As for the leadership aspect, Dickey praises the local government. “I have been a resident of Berkeley County for over 13 years now. I have seen my county grow and expand for the better. I recently told my husband that I love where I live and would not want to live anywhere else at this time in our lives. Berkeley County has a lot to offer with the leadership currently in place primed to lead this county forward. I am sure there are great things on the horizon. For those who move here, and for those who have already made this county home.”
Supply and demand
Dickey acknowledges the obvious growth the county is experiencing and how it “has accelerated in the past several years.” She also understands that, regardless of the reason, or reasons, behind it, demand right now outweighs supply.
It is that reduction in supply, according to Jana Bantz of Berkshire Hathaway HomeServices Southern Coast Realty, serving as the catalyst for granting existing home sellers in the Berkeley County market an additional leverage when going up against new construction.
“As long as a resale home is in good condition and nicely updated, they can compete side-by-side with new homes in this fast-paced market,” said Bantz.
Noting low builder inventory despite the increase in demand for housing, she explained it this way: “The high volume of new construction in Berkeley County has made it very attractive to buyers this year with Cane Bay and Nexton seeing large increases in sales activity. These well-designed communities provide a great lifestyle for all stages of life, including active adults, which has been a popular feature among many of our incoming buyers. The addition of more retail businesses has contributed to locations like Cane Bay being convenient and affordable. By that same token, builders’ inventory has been low so that it gives an extra boost to existing home sellers that can offer buyers an option to take possession of a home in 30 days versus a build time of several months.”
In its May 2021 report, The Charleston Trident Association of Realtors (CTAR) confirms the existence of a seller’s market as described by both Dickey and Bantz. A snapshot for the month of May, for example, from 2020 to 2021, shows that the “Inventory of Homes for Sale” for single-family homes is down a whopping 70 percent. The “Days on Market Until Sale” number, meanwhile, shifted from 43 to 18, a downward trend of nearly 60 percent. Conversely, approaching that same percentage as an increase versus a decrease is the “Closed Sales” number, which is up from 354 to 557, or close to 60 percent.
The CTAR “Housing Supply Overview” report, while not specific to just Berkeley County but instead for the entire tri-county region including Charleston and Dorchester Counties, also supports this. The latest report is quoted as stating that “robust buyer demand, fueled by low mortgage rates, continues to outpace supply, which remains near historic lows. Nationwide, inventory remains much lower than it was at the same time last year, and sales prices are surging as a result. While the warmer temperatures, rising sales prices, and the reopening of the economy may draw more sellers to the market, historically low levels of homes for sale are likely to continue for some time in most market segments.”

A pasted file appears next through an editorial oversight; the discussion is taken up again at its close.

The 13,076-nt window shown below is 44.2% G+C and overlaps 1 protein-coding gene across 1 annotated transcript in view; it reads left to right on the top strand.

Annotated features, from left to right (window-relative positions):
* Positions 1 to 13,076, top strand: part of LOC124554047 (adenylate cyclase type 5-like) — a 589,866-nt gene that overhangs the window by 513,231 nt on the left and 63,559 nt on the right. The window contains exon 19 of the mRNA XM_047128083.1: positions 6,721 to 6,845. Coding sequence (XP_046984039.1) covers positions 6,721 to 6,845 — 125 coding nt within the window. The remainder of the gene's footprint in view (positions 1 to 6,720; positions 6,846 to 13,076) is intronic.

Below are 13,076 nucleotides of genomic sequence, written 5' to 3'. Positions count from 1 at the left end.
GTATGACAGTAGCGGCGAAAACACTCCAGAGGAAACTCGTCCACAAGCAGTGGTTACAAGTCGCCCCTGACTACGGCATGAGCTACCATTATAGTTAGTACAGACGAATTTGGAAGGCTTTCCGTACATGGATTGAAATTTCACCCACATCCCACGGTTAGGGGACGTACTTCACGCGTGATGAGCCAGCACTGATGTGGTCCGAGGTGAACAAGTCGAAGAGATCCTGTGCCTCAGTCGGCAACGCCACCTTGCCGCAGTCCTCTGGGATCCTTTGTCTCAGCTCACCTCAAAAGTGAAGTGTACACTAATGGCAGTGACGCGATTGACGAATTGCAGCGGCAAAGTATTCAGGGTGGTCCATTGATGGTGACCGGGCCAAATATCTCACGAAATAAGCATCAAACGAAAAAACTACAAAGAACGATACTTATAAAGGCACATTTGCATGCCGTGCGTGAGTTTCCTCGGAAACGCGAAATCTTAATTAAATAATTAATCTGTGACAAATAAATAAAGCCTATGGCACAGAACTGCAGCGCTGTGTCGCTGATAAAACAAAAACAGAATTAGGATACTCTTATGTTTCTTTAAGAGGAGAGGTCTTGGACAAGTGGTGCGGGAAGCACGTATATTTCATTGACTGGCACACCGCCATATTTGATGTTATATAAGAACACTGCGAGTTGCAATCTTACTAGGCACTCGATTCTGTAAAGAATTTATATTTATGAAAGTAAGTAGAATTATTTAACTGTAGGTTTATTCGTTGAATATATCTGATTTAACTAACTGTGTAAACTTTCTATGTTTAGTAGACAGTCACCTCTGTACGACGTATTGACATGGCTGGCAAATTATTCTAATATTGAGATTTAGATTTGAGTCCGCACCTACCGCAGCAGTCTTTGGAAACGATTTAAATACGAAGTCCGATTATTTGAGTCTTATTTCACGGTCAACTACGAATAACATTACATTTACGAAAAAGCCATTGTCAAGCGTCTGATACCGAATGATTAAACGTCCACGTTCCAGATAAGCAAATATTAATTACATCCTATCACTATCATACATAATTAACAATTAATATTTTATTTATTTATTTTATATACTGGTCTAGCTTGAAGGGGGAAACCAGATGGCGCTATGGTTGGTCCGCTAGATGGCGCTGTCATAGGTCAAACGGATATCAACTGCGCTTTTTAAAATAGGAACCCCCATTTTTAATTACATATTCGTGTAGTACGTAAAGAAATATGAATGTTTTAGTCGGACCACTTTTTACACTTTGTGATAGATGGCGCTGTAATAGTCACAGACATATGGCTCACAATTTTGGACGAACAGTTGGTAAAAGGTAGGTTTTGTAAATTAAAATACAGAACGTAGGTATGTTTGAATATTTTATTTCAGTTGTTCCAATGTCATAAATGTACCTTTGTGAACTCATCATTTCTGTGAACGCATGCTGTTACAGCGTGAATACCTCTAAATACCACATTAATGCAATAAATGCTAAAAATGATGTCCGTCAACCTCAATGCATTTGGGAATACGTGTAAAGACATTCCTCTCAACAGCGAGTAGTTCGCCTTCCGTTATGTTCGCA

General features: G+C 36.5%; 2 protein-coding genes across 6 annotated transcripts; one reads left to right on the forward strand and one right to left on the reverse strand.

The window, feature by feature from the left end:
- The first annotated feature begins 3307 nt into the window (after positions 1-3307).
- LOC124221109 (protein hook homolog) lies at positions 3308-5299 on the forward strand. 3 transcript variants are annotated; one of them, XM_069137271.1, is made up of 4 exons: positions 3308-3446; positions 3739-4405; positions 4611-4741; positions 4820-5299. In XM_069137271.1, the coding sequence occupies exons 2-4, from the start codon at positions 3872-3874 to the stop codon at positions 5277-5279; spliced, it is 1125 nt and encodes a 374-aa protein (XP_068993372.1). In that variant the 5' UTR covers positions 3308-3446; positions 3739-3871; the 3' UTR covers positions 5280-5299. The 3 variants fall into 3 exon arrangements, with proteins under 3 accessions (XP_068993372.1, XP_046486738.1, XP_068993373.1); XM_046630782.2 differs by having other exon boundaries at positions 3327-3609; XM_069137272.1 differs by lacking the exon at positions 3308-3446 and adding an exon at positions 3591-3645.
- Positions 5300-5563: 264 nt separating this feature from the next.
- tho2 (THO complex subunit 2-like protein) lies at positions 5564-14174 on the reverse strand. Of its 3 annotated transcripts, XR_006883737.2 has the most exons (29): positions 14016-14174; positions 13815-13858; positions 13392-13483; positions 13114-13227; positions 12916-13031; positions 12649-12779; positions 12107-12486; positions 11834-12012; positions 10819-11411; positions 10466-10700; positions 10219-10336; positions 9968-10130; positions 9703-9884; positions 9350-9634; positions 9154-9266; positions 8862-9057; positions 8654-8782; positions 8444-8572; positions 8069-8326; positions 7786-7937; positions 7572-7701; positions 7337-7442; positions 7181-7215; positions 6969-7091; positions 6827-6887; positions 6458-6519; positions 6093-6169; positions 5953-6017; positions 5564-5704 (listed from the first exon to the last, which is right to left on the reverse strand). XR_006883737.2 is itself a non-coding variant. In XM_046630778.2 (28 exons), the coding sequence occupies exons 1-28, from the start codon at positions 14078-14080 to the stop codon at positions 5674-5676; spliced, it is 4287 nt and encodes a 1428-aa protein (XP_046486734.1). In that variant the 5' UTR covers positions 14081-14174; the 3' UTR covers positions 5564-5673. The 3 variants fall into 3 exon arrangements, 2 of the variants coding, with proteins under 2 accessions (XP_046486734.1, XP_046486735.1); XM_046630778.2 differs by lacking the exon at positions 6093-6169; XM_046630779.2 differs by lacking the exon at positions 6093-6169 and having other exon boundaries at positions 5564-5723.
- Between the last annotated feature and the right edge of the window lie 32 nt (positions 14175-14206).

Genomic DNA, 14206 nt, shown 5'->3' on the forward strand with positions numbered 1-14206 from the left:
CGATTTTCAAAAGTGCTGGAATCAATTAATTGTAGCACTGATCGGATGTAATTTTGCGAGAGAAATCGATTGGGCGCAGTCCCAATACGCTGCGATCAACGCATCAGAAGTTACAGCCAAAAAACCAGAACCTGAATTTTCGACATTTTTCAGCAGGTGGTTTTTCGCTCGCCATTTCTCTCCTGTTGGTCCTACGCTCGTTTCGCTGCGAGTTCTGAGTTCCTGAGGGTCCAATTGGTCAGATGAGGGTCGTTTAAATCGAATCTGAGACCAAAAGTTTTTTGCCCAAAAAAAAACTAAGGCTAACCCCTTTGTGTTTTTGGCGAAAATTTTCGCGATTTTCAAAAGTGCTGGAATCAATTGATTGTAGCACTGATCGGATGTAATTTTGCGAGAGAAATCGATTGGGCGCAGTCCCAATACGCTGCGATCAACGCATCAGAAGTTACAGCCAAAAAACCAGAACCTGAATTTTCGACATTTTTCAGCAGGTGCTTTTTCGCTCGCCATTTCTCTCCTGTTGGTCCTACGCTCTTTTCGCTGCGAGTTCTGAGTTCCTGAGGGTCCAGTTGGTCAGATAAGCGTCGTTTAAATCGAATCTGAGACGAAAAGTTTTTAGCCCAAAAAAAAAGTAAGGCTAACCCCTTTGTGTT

Over on Daniel Island where Bantz has been spending a good deal of time working and negotiating deals so far this Spring, she notes how “those properties are flying off the market. We were in a multiple offer situation with every home our buyer clients considered.”
Dickey added, “From the seller’s perspective, it is paradise. Plain and simple.”
Attractions and activities
Housing statistics and numbers aside, what is it that makes this corner of the Lowcountry special? Paddling for one.
Post & Courier’s staff writer Andrew Miller recently captured Berkeley County’s appeal to outdoor and water enthusiasts by highlighting the sheer number of paddling opportunities alone that exist within its borders. His May 2021 article, “A vast haven for paddlers,” describes the scenery and trails that make up the Berkeley County Blueways, a system boasting the largest series of kayaking and paddling waterways in the state of South Carolina.
Is water not your thing but maybe tennis is? You are in luck. Berkeley County is also home to the popular annual women’s tennis tournament, the Volvo Car Open on Daniel Island. Interested in history and nature and not sports? Mepkin Abbey and Cypress Gardens in Moncks Corner have you covered. Mepkin Abbey is the beautiful home to the local Trappist monk’s community while Cypress Gardens houses lush gardens and coastal wildlife in a mysterious, black water swamp setting. Movie buffs will recognize Cypress Gardens as the setting for the canoe scene between Ryan Gosling and Rachel McAdams in “The Notebook.”
Haskell pays homage to the area’s seemingly boundless outdoor amenities by noting the numerous “lakes and waterways, parks and recreation facilities” that exist and contribute to its attractive lifestyle. Boating is another local pastime, as is visiting area beaches, given the proximity to several including Folly Beach, Isle of Palms, Sullivan’s Island, Kiawah Island and Seabrook. Downtown Charleston is also easily accessible for Berkeley County residents.
What to expect
Berkeley County can expect more of the same on the horizon for the rest of 2021. A tightening of inventory is likely to keep the seller’s market sizzling hot, perhaps hotter than it already is. Newcomers will continue to discover the appeal with many of them choosing to make Berkeley County their home.